Time: «After the explosion, the Belarusian tyrant began to tighten the screws

Society
Article by Simon Schuster under the title appeared in a recent issue of the American weekly magazine Time. Here is a translation of fragments of the article.

On Monday night, visiting the scene of the explosion in Minsk subway, killing 12 people, the authoritarian president of Belarus Alexander Lukashenko has spread a net suspicions possible far and wide. The bomb that exploded in the evening on a crowded platform, could be "a gift from abroad" or could be taken from military convoys, he said the heads of law enforcement agencies. Anyone who has a gun, must be tested and anyone who is "interested in disturbing the peace", would be considered suspect. For the Belarusian political opposition, this means one thing: to sit and hang out.

And that's exactly what Lukashenko like. A month of Belarus on the verge of economic collapse, prices are rising, there is a shortage of food,

For the opposition, it means one thing: to sit and hang out.

hanging in the air threat of devaluation of the Belarusian currency. On top of that society still shaken by the December revolt short, when tens of thousands of people protested against Lukashenko's re-election that ended with strong political repression that Belarus — and Europe in general — has not seen for many years.

[…]

Minsk political scientist Alexander Klaskouski notes that "the attack does not make sense, especially for the authorities. But after, as it took place, it is a good clue for the tightening of the screws ".

And it's more or less what Lukashenko on Monday night instructed law enforcement officers do. Visiting with a six-year son Nikolai blast site with traces of blood, the president told them to "maximize the security measures … I think people will understand us. "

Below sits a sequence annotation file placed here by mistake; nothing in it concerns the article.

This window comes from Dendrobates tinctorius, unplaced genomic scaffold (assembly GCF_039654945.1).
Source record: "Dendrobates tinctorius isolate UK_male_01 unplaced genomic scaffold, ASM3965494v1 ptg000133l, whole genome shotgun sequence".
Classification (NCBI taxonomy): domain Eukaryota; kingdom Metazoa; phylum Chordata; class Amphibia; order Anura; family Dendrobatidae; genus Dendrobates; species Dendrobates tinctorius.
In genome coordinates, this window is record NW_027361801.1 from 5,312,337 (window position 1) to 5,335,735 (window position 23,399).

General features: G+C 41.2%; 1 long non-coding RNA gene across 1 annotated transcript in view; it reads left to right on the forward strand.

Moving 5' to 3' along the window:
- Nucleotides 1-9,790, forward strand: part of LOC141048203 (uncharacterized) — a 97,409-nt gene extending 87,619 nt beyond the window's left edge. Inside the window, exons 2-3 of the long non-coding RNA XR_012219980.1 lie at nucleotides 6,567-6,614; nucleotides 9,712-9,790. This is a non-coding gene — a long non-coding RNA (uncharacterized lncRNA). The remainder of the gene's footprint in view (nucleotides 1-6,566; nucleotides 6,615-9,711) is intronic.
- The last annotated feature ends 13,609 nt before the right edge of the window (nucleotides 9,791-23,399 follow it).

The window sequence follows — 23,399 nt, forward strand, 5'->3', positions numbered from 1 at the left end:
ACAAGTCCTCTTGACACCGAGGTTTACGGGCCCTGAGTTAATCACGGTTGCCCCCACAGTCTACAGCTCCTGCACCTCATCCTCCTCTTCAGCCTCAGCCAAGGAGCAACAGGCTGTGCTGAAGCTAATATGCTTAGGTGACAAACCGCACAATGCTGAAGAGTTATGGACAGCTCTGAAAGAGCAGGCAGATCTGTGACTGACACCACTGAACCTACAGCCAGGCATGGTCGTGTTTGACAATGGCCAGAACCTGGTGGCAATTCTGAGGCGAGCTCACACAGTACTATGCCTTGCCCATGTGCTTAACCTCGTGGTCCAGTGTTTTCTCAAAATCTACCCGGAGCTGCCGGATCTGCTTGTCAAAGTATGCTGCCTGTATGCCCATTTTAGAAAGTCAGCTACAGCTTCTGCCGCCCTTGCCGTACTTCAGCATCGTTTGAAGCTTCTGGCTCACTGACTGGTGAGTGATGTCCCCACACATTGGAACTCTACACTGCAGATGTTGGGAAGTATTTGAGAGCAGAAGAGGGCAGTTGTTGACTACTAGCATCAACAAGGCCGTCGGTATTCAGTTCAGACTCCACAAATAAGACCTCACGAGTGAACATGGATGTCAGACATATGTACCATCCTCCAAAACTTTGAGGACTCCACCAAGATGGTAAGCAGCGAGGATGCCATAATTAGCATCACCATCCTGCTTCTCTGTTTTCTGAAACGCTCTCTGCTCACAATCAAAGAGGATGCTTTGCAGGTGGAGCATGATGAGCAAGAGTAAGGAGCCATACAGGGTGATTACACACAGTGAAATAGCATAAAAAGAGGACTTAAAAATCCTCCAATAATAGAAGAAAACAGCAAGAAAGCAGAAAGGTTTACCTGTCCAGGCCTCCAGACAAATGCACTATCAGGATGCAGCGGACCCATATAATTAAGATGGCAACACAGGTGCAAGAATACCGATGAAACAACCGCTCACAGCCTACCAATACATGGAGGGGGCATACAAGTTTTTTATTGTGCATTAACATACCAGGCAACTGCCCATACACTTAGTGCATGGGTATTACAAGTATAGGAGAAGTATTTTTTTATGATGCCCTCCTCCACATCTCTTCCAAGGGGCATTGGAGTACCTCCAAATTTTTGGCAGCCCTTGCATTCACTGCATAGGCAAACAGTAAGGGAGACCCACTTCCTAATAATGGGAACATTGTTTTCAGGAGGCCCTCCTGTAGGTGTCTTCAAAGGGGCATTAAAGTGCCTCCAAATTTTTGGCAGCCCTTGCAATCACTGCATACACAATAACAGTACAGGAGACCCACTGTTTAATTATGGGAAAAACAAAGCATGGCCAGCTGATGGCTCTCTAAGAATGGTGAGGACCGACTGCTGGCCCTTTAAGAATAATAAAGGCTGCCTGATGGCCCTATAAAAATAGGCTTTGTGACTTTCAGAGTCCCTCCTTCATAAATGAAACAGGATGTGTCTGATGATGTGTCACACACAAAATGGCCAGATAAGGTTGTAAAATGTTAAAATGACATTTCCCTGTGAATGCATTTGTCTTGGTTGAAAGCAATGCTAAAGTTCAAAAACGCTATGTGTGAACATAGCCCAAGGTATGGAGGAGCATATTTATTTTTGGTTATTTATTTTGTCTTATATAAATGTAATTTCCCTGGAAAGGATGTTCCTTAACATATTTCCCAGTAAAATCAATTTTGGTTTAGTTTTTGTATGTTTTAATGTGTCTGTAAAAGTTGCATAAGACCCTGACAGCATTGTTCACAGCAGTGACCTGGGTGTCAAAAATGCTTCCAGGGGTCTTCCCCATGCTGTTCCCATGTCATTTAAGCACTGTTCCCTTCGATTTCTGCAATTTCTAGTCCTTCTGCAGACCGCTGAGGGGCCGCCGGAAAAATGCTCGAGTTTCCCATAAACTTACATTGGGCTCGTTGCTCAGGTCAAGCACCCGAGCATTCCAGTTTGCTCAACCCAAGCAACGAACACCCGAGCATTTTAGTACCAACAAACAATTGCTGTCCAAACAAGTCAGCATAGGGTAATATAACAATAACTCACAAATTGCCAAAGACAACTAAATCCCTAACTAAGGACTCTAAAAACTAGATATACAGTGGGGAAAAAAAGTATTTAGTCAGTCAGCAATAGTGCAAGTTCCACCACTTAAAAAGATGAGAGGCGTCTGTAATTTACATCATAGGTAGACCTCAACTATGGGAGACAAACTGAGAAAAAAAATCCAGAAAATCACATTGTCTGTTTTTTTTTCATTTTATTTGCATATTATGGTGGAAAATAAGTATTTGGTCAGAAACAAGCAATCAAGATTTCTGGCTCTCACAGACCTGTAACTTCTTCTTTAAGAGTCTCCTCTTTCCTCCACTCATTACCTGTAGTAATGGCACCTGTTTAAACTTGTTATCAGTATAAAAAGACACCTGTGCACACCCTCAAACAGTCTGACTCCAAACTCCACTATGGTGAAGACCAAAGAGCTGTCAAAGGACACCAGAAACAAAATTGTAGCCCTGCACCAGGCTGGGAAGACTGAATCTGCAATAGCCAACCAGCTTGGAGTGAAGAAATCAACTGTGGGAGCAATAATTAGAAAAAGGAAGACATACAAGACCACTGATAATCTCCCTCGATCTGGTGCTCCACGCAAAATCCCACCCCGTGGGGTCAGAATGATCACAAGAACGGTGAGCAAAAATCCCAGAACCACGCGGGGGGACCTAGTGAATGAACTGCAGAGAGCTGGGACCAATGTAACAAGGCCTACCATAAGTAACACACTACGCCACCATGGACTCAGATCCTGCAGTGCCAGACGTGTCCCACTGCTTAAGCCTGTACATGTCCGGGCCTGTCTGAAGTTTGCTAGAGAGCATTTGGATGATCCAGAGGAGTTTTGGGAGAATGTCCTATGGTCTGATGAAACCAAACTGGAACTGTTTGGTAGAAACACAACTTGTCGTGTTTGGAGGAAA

The next day, three residents of Minsk were detained for spreading "false rumors"

It runs something like North Korea.

in social networks, and ten rasshukvalisya police. This was reported by the Interfax news agency, citing a source in the Security Council of Belarus.

"It seems that they are moving to the Soviet ideal, — said Moscow political analyst Dmitry Oreshkin. — Everyone should sit quietly, afraid of everything and there is a black bread, which gave them a God sent leader. It runs something like North Korea. "

Belarus is moving in this direction already in December. In 2008-2010, there was a short period of detente in relations with Europe, in which Lukashenko held a bit more lenient policy towards the opposition. But after the recent repression U.S. and the EU reimposed sanctions against Minsk, in Belarus back atmosphere of fear.

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